HOA and board meetings aren’t the most exciting things in the world, and board members may assume residents want nothing to do with them. However, many residents are interested in understanding how the HOA runs. Unfortunately, however, allowing residents to attend may make it difficult to actually conduct the meeting, which is why many HOAs prohibit residents from attending certain meetings.
The annual meeting is the big one. It’s held once a year, and it’s when many major decisions take place. For example, this is when the new officers are elected. This is also when the board discusses the current state of the community, the goals for the current year and the budget. This is important for residents to hear because they have a right see the big picture of their neighborhood. It’s also important for them to attend because they can discuss their suggestions, comments and concerns.
Routine Board Meetings
Throughout the year, the board meets a lot to discuss how the community is doing and what else needs to be done to improve it. In many states, the law allows members of the community to attend these meetings. For example, in California, the open meeting act allows members to attend these routine meetings. However, the law doesn’t detail who is a member. That is defined in the HOA’s governing documents. In most cases, members are the homeowners, so the board probably can’t stop homeowners from coming. However, if a resident is renting a property, and the governing documents state members are the property owners, the HOA can prohibit renters from attending.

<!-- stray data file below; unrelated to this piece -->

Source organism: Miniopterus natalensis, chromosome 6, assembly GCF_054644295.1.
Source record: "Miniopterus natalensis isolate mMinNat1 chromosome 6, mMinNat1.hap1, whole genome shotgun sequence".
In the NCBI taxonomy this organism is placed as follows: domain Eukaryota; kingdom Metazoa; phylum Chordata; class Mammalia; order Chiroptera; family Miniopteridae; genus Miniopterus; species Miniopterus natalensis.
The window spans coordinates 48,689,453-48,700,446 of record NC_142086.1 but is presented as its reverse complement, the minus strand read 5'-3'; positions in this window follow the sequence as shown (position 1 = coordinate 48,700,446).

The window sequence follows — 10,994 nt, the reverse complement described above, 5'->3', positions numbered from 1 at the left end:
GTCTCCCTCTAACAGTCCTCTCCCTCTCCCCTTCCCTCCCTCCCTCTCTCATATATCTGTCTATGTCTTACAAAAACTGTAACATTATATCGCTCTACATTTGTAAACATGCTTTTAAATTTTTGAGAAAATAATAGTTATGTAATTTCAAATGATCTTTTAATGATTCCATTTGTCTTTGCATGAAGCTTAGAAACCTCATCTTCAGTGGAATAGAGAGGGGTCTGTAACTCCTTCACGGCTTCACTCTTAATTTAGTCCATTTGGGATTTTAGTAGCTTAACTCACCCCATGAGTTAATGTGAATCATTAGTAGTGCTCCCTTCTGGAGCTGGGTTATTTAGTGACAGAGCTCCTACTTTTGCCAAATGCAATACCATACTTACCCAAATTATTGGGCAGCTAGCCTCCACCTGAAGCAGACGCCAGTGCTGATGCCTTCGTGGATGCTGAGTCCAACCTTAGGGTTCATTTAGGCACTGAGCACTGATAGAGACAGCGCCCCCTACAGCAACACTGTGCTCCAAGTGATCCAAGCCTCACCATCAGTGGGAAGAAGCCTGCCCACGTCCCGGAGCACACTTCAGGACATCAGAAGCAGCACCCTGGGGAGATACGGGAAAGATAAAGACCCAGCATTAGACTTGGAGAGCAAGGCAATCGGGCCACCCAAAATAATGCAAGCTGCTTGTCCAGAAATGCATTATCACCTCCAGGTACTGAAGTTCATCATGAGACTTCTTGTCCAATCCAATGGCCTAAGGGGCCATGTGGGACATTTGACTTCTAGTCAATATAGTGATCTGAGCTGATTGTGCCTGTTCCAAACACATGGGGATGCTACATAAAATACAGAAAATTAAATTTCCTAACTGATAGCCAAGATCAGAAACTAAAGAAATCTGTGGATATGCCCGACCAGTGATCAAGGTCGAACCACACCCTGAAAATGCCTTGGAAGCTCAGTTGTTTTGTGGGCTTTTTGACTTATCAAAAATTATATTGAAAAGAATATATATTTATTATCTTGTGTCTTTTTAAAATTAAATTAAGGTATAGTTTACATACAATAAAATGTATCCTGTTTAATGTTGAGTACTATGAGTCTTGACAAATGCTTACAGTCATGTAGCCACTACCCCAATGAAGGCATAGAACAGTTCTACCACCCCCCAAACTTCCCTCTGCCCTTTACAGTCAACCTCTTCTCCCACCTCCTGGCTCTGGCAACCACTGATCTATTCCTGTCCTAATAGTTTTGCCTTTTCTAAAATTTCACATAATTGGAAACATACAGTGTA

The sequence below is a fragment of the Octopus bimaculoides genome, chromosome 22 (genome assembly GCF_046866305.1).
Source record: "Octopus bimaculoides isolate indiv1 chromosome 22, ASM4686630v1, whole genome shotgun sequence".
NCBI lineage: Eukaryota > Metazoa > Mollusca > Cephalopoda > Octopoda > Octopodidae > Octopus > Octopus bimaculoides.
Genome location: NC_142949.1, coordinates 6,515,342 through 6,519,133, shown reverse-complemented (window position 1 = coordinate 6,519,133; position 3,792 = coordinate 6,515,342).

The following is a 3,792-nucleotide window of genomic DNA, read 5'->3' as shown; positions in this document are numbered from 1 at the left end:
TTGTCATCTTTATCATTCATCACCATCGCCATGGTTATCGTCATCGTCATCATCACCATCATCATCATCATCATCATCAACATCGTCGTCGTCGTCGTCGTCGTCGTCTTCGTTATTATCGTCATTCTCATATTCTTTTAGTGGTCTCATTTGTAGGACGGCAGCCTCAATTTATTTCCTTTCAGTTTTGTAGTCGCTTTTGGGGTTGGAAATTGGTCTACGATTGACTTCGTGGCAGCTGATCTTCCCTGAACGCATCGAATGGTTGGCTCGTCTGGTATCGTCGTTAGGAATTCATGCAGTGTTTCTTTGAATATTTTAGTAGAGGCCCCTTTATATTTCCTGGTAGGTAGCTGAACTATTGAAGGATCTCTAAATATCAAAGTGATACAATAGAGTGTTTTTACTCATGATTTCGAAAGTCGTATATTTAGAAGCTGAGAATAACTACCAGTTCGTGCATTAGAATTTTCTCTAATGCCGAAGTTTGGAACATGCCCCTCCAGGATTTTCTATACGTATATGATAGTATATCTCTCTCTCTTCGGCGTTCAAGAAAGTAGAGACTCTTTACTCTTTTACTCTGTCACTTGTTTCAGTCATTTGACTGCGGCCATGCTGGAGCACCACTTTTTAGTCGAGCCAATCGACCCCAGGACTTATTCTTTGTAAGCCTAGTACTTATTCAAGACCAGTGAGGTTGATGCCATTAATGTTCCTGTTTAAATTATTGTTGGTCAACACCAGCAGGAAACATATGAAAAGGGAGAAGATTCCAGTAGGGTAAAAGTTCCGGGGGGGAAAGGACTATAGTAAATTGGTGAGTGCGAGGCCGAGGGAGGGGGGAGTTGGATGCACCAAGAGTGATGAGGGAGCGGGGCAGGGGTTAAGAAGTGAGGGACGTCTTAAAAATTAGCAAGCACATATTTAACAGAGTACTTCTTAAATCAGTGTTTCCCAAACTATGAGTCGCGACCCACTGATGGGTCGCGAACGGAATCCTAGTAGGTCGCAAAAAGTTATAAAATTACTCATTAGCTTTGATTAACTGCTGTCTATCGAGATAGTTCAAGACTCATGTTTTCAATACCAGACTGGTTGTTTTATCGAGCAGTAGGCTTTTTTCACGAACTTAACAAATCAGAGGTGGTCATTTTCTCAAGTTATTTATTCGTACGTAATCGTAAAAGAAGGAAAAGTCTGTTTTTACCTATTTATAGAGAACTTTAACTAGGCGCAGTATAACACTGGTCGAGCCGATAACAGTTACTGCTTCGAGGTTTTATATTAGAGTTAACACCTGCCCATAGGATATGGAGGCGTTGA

Although the board typically can’t prohibit members from attending, they can usually limit how many can come, which is a good idea. The more residents who attend, the more people will talk, and it may be impossible to finish the meeting on schedule.
Executive sessions discuss private and privileged information, such as legal issues, formation of contracts, disciplinary hearings, personal issues, payment plans and foreclosures. This is information that not all community members should be privy to, so members don’t usually have the right to attend, and the HOA shouldn’t allow them to. In some cases, this information is private, such as a foreclosure. In other cases, it can just lead to confusion and anger among residents who don’t really understand what’s going on.
Whatever you choose, just make sure to be consistent, and explain why residents can or cannot attend certain meetings. Make meeting notes, announcements and times available online on the community website. Just don’t forget to mention who can and cannot attend the meeting.